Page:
Different Types of Brazing
December 9, 2020
What is Brazing?
There are many questions regarding brazing. For those who are unaware, brazing involves joining two or more pieces of metal (or other selective materials) together. However, brazing is much different from soldering and welding. Brazing involves joining metals by heating and melting a filler. The “filler metal” should be compatible with the parent materials, in a metallurgic sense.
Brazing is often categorized based on the heating method that is utilized. A brazing company has a variety of options when it comes to brazing. Some popular brazing filler materials include aluminum, brass, bronze, nickel alloys, silver, and more. Here are some different methods of brazing to consider.
Vacuum Furnace Brazing
Vacuum furnace brazing is an industrial high-volume brazing technique where a metal with a lower melting point is used in order to join the materials. This is different from soldering because it uses a metal that melts about 450 degrees Celsius - otherwise, the brazing company is technically soldering at that point. Furnace brazing is an industrial high-volume technique that is used for both metals and ceramics.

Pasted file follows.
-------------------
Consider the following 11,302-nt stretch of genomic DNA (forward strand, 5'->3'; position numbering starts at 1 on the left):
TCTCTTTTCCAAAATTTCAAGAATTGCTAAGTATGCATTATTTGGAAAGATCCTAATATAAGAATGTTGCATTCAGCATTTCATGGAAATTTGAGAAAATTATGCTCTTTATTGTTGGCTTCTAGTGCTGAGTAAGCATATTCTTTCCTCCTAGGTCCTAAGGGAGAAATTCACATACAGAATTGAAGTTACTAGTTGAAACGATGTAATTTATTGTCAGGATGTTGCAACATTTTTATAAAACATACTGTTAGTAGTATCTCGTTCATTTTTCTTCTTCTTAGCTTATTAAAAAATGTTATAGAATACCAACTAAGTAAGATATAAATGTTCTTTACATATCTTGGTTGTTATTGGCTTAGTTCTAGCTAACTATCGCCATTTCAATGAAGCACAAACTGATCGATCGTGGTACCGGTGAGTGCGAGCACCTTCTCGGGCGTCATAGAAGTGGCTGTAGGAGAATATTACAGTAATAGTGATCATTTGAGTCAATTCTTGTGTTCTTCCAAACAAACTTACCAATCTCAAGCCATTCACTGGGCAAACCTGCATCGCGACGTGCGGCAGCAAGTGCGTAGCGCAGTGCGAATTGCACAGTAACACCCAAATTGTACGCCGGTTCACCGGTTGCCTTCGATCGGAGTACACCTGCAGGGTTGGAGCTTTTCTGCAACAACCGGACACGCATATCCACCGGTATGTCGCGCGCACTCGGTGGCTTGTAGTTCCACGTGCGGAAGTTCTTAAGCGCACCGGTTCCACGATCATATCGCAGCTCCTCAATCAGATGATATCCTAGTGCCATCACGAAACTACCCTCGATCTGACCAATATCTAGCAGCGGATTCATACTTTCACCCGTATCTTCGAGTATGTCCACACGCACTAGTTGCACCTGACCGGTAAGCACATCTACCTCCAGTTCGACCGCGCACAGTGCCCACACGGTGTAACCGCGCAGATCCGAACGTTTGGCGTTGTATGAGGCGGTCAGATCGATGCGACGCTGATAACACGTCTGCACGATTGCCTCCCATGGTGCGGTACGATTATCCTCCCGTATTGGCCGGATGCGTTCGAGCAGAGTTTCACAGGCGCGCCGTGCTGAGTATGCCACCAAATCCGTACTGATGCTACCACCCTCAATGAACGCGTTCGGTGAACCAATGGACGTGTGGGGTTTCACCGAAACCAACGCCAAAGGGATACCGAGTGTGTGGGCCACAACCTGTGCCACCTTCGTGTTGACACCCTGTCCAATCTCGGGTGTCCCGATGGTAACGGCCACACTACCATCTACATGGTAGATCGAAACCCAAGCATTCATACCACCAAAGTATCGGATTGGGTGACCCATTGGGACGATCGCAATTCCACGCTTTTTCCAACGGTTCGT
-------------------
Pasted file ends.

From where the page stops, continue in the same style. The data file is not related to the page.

Torch brazing is a brazing technique that a brazing company will often utilize for smaller production volumes. A hot gas torch is utilized to heat the workpieces and melt the filler alloy metal, and a brazing company can also torch braze a variety of metals. Almost all metals can be torch blazed, except for exceptions like titanium, zirconium, and specific types of stainless steel.
There are also different types of torch brazing: manual brazing, machine brazing, and automatic brazing. Manual brazing involves a hand-held torch, and it requires the most amount of human skill and labor. Automatic brazing is fully mechanized, and simply requires operators to load and unload the parts. Machine brazing is also a popular brazing company process, and it involves a brazing machine that automates the process.
A brazing company may also turn to induction brazing for their brazing needs, and the process is different from other brazing methods. Here, electromagnetic fields are utilized to provide heat without contact or flame. The magnetic field is generated by an alternating current.
With induction brazing, the heating cycle is usually much faster. Induction brazing generally works best with two pieces of similar metal. Induction brazing is used in a variety of sectors, such as the automotive industry, the home appliance industry, the aerospace industry, the air conditioning industry, and more.